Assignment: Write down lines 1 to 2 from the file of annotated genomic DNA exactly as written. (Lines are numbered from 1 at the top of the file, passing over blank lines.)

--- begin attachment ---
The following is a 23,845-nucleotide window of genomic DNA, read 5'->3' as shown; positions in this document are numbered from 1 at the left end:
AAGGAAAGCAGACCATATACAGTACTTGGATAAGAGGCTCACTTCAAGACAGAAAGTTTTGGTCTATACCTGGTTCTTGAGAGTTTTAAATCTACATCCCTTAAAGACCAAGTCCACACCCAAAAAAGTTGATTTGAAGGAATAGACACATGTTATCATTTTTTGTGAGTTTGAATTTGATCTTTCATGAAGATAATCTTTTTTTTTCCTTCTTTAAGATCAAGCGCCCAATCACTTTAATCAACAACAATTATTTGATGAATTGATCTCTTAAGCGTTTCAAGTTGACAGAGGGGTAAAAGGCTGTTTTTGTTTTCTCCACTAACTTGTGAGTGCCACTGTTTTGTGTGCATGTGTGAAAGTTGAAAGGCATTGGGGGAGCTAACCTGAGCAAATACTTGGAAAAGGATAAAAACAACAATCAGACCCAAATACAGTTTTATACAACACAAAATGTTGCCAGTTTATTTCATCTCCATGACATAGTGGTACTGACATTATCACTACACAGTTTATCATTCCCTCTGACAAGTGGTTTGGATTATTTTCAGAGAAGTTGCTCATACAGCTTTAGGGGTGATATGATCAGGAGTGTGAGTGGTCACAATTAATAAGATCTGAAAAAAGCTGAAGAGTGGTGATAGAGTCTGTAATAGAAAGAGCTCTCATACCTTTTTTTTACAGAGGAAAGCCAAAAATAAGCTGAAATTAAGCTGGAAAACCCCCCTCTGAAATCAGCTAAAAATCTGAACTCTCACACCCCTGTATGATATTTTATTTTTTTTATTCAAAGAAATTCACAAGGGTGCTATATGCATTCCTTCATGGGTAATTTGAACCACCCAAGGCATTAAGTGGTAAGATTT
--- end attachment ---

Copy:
The following is a 23,845-nucleotide window of genomic DNA, read 5'->3' as shown; positions in this document are numbered from 1 at the left end:
AAGGAAAGCAGACCATATACAGTACTTGGATAAGAGGCTCACTTCAAGACAGAAAGTTTTGGTCTATACCTGGTTCTTGAGAGTTTTAAATCTACATCCCTTAAAGACCAAGTCCACACCCAAAAAAGTTGATTTGAAGGAATAGACACATGTTATCATTTTTTGTGAGTTTGAATTTGATCTTTCATGAAGATAATCTTTTTTTTTCCTTCTTTAAGATCAAGCGCCCAATCACTTTAATCAACAACAATTATTTGATGAATTGATCTCTTAAGCGTTTCAAGTTGACAGAGGGGTAAAAGGCTGTTTTTGTTTTCTCCACTAACTTGTGAGTGCCACTGTTTTGTGTGCATGTGTGAAAGTTGAAAGGCATTGGGGGAGCTAACCTGAGCAAATACTTGGAAAAGGATAAAAACAACAATCAGACCCAAATACAGTTTTATACAACACAAAATGTTGCCAGTTTATTTCATCTCCATGACATAGTGGTACTGACATTATCACTACACAGTTTATCATTCCCTCTGACAAGTGGTTTGGATTATTTTCAGAGAAGTTGCTCATACAGCTTTAGGGGTGATATGATCAGGAGTGTGAGTGGTCACAATTAATAAGATCTGAAAAAAGCTGAAGAGTGGTGATAGAGTCTGTAATAGAAAGAGCTCTCATACCTTTTTTTTACAGAGGAAAGCCAAAAATAAGCTGAAATTAAGCTGGAAAACCCCCCTCTGAAATCAGCTAAAAATCTGAACTCTCACACCCCTGTATGATATTTTATTTTTTTTATTCAAAGAAATTCACAAGGGTGCTATATGCATTCCTTCATGGGTAATTTGAACCACCCAAGGCATTAAGTGGTAAGATTT